In human terms, the local fishing industry, which formerly brought in 40 billion won annually (about $37 million), shrunk by 70 percent, according to Nam Dae-jin, the director of the Save Saemangeum Movement. Yields from Saemangeum specifically are now thought to be nearly zero. Before, the mudflats produced the lion’s share of nationwide harvests: up to 90,000 tons of hard clams and 1,000 tons of mud octopus annually, contributing significantly to South Korea’s seafood-rich food culture.
“A lot of the local citizens are basically wondering what this development project is about, and they’re all regretting placing their hopes in it because they just think that having the area left as a tideland would have been more profitable for them,” Nam said.
Compounding all these problems is the dangerous accumulation of pollutants in Saemangeum Lake, which formed after the embankment was built.
“Because the water can’t circulate, the ecosystem within the lake is basically dead,” Nam said. “A lot of the marine animals in the lake basically won’t survive. And when the water is trapped, it can’t be used for farming.”
The government has vowed to invest billions of dollars to improve water quality at the lake by 2020. The Ministry of Environment is overseeing water quality improvement at Saemangeum, but a representative did not reply to requests for an interview.
“The Saemangeum development project is environmentally harmful in the sense that it alters nature from its original form,” said Kim Gwan-yong, a lawmaker from the People’s Party. “However, if we can minimize the loss resulting from these changes, and further combine cutting-edge technology with better convenience and eco-friendliness, then it can’t be considered environmentally damaging.”
Kim is one of the most prominent advocates for Saemangeum in part because he champions plans to build a resort and casino at the site, which he says will spur development and draw visitors year-round, much like the Las Vegas Strip and Singapore’s Marina Bay. According to him, Saemangeum’s economic potential is no chimera.
Developers can create a city “three times the size of Barcelona, four times the size of Paris, and five times the size of Manhattan” that will “attract the attention of the world,” Kim said.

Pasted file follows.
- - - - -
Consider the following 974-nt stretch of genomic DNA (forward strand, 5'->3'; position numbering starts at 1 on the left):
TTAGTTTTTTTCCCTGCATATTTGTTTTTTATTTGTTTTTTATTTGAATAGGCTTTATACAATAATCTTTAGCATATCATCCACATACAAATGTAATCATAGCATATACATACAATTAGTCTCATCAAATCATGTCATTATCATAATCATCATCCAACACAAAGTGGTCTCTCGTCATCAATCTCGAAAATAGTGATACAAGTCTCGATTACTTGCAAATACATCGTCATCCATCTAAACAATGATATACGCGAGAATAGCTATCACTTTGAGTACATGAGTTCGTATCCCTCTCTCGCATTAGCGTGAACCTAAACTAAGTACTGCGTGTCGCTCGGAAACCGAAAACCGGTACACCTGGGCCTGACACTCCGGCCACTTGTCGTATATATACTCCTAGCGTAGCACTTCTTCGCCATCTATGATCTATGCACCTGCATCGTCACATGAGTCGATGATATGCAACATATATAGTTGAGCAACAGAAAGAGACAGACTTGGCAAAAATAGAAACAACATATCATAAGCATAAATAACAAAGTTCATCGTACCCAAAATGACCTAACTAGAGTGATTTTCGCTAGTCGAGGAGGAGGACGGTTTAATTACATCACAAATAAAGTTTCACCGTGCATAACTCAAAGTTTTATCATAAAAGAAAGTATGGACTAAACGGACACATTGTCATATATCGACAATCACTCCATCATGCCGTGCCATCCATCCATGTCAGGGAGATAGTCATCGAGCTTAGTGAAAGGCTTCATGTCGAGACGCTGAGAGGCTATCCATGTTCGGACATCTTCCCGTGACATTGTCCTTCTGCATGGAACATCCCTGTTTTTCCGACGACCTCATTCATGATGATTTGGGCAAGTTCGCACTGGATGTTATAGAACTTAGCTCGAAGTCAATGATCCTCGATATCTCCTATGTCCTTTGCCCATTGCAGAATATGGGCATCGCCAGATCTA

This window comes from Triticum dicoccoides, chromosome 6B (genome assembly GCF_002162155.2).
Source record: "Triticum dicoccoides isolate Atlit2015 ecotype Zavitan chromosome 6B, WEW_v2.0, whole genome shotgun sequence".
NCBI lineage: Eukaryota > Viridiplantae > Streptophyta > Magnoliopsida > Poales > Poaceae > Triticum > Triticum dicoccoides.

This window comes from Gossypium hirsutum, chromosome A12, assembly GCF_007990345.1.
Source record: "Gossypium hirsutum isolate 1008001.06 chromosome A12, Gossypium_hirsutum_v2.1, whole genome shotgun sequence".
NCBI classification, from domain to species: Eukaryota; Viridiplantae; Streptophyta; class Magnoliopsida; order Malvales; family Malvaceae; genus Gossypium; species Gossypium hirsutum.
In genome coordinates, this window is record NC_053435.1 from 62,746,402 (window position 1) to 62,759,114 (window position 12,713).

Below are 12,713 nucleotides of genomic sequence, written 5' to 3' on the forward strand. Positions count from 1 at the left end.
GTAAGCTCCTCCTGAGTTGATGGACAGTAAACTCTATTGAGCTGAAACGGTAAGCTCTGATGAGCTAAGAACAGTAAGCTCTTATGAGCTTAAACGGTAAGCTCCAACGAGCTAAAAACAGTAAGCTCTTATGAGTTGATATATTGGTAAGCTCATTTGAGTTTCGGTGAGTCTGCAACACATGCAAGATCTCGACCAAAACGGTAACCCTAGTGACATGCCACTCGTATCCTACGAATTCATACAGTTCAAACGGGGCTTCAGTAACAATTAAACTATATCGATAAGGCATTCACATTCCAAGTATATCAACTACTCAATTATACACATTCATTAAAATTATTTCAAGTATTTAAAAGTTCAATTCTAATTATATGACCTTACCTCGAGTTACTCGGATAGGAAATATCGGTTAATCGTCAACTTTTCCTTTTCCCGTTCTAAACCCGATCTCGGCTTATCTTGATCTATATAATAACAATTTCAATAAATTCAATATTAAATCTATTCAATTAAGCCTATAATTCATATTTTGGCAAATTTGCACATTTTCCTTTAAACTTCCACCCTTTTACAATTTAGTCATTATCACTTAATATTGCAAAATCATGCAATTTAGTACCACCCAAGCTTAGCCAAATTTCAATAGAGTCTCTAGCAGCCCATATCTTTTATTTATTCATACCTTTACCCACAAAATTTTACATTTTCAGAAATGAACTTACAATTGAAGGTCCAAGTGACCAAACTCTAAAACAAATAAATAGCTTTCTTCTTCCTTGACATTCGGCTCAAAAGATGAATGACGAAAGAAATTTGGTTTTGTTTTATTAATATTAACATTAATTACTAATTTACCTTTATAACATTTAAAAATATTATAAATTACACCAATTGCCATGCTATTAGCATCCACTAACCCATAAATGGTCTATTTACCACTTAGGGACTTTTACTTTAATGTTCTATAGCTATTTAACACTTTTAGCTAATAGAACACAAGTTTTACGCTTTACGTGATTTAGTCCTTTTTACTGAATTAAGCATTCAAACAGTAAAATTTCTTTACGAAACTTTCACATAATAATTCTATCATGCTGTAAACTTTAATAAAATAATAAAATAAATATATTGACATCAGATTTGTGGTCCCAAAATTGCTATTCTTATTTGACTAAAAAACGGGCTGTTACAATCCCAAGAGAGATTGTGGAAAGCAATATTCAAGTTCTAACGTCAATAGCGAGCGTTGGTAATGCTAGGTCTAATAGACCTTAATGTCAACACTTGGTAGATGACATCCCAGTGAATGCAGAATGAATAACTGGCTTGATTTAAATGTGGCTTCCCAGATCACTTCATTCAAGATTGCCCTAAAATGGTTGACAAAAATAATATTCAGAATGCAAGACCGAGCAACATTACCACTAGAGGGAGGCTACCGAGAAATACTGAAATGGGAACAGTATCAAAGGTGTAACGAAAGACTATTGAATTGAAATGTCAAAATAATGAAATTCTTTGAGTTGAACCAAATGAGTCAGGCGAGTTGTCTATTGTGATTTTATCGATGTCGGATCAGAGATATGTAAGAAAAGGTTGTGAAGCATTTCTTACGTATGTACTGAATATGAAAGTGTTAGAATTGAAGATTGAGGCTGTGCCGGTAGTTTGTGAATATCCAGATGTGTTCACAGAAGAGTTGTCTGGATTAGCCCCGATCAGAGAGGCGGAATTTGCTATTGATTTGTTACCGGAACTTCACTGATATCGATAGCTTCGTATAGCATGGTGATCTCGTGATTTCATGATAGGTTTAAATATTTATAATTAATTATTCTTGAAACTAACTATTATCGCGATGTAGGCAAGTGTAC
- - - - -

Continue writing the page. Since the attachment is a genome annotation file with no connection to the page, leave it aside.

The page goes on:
Despite the government’s reassurances, Nam said the eco-friendly plan fails to address the most environmentally destructive aspect of the development: the impounding of the tides by the Saemangeum Seawall.
Nam’s organization, Save Saemangeum Movement, is an umbrella organization of about 20 different non-profit, civil, environmental, and labor groups in North Jeolla Province, where the Saemangeum estuary is located. The movement, which launched in March 2016, is appealing to the government to slow down land reclamation at Saemangeum and consider new policies.
Chief among Save Saemangeum’s demands is that the government open two sluice gates in the seawall that could allow tidewater to once again flow into the estuary, potentially restoring parts of the wetlands. Nam says that without these tidewaters, no development can be rightfully called environmentally friendly.
“What [the government] claims to be eco-friendly is not at all eco-friendly when you actually look at its plans and the way it’s been proceeding,” Nam said. “Eco-friendly is just a mask or a façade. It’s just fake.”
‘Reclaiming’ the land
Tidal flats like Saemangeum are advertised as national treasures.
In 2010, the South Korean government submitted a proposal to add some tidal flats along the southwestern coast to UNESCO’s World Heritage List, for their outstanding “scale and diversity.”
One can’t help but note the irony, then, that one of the six areas apparently included in the proposal, the Buan tidal flats, is in fact one of the last remaining intertidal areas within the Saemangeum Seawall. Similarly curious is the fact that South Korea signed onto the Ramsar Convention for protecting international wetlands in 1997, nearly a decade before the closure of the seawall.
That the government continues to reclaim land at Saemangeum while simultaneously seeking international recognition for the area’s mudflats fits a common pattern for conservation in South Korea. Economic ‘development’ – code for environmental bulldozing – coexists with profitable marketing of ecological treasures (think the gotjawal forests of Jeju Island), which in reality do not get prioritized over short-term economic growth.
Saemangeum isn’t the only such reclamation project in South Korea. The government has undertaken numerous construction projects over tidal flats throughout the years – for instance, building Incheon International Airport and the nearby city of Songdo on reclaimed land.
Moores said that two-thirds of South Korea’s tidal flats were lost to reclamation between 1950 and 2010. By the end of this decade, he said, as little as 900 square kilometers of tidal flats could remain – less than 20 percent of the estimated historical area.
About a year ago, a friend and I visited the Sinseong-ri Reed Field just upriver from partially protected tidal flats north of Gunsan, a study in contrasts with nearby Saemangeum. We had just finished touring the fields, shivering in the wintry coastal breeze as the sun began to set, when a black mass appeared on the skyline. What must have been thousands of birds of unknown provenance and species, presumably migratory shorebirds that still fed at the remaining mudflats downstream, flew past in a shape-shifting murmuration. People’s voices dropped and the drone of wingbeats filled the silence. The flock seemed, for a moment, to take the form of a dragon.
I quickly trained my camera on the birds and started shooting. I had never seen anything like them before.
Haeju Kang contributed reporting to this story.
Cover image: A flock of great knots at Saemangeum. Approximately one-third of the global population of great knots died as a result of the reclamation project in South Korea. (Source: Nial Moores, Birds Korea)